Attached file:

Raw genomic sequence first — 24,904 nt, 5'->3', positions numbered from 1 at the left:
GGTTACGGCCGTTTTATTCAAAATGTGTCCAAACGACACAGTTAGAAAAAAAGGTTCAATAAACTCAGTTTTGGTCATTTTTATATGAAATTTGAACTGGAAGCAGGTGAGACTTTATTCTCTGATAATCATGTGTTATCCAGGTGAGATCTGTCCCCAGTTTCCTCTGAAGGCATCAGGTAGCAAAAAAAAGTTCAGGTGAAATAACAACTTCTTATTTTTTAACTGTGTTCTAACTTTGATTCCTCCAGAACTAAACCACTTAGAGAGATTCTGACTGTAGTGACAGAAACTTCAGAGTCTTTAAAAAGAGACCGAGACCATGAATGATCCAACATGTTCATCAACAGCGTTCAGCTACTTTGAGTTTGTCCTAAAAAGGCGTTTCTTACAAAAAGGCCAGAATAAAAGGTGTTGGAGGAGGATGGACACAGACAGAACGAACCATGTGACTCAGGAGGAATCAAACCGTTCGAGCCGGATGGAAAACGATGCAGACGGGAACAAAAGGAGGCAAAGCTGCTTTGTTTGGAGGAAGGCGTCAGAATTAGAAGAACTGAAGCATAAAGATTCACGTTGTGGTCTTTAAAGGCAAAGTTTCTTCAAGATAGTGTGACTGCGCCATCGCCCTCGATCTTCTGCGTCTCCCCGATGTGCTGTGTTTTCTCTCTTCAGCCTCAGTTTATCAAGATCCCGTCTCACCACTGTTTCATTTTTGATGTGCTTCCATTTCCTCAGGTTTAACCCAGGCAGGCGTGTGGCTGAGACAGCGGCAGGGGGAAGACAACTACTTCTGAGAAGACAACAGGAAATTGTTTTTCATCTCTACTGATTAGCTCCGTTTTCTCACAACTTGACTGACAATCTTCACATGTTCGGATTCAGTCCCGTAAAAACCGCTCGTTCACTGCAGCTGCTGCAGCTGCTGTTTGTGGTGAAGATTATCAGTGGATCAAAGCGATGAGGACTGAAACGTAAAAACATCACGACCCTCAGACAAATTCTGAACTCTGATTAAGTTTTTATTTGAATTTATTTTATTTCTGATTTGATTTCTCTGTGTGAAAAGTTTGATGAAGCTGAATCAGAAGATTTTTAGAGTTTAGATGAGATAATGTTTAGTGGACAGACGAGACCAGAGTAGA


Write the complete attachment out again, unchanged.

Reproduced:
Raw genomic sequence first — 24,904 nt, 5'->3', positions numbered from 1 at the left:
GGTTACGGCCGTTTTATTCAAAATGTGTCCAAACGACACAGTTAGAAAAAAAGGTTCAATAAACTCAGTTTTGGTCATTTTTATATGAAATTTGAACTGGAAGCAGGTGAGACTTTATTCTCTGATAATCATGTGTTATCCAGGTGAGATCTGTCCCCAGTTTCCTCTGAAGGCATCAGGTAGCAAAAAAAAGTTCAGGTGAAATAACAACTTCTTATTTTTTAACTGTGTTCTAACTTTGATTCCTCCAGAACTAAACCACTTAGAGAGATTCTGACTGTAGTGACAGAAACTTCAGAGTCTTTAAAAAGAGACCGAGACCATGAATGATCCAACATGTTCATCAACAGCGTTCAGCTACTTTGAGTTTGTCCTAAAAAGGCGTTTCTTACAAAAAGGCCAGAATAAAAGGTGTTGGAGGAGGATGGACACAGACAGAACGAACCATGTGACTCAGGAGGAATCAAACCGTTCGAGCCGGATGGAAAACGATGCAGACGGGAACAAAAGGAGGCAAAGCTGCTTTGTTTGGAGGAAGGCGTCAGAATTAGAAGAACTGAAGCATAAAGATTCACGTTGTGGTCTTTAAAGGCAAAGTTTCTTCAAGATAGTGTGACTGCGCCATCGCCCTCGATCTTCTGCGTCTCCCCGATGTGCTGTGTTTTCTCTCTTCAGCCTCAGTTTATCAAGATCCCGTCTCACCACTGTTTCATTTTTGATGTGCTTCCATTTCCTCAGGTTTAACCCAGGCAGGCGTGTGGCTGAGACAGCGGCAGGGGGAAGACAACTACTTCTGAGAAGACAACAGGAAATTGTTTTTCATCTCTACTGATTAGCTCCGTTTTCTCACAACTTGACTGACAATCTTCACATGTTCGGATTCAGTCCCGTAAAAACCGCTCGTTCACTGCAGCTGCTGCAGCTGCTGTTTGTGGTGAAGATTATCAGTGGATCAAAGCGATGAGGACTGAAACGTAAAAACATCACGACCCTCAGACAAATTCTGAACTCTGATTAAGTTTTTATTTGAATTTATTTTATTTCTGATTTGATTTCTCTGTGTGAAAAGTTTGATGAAGCTGAATCAGAAGATTTTTAGAGTTTAGATGAGATAATGTTTAGTGGACAGACGAGACCAGAGTAGA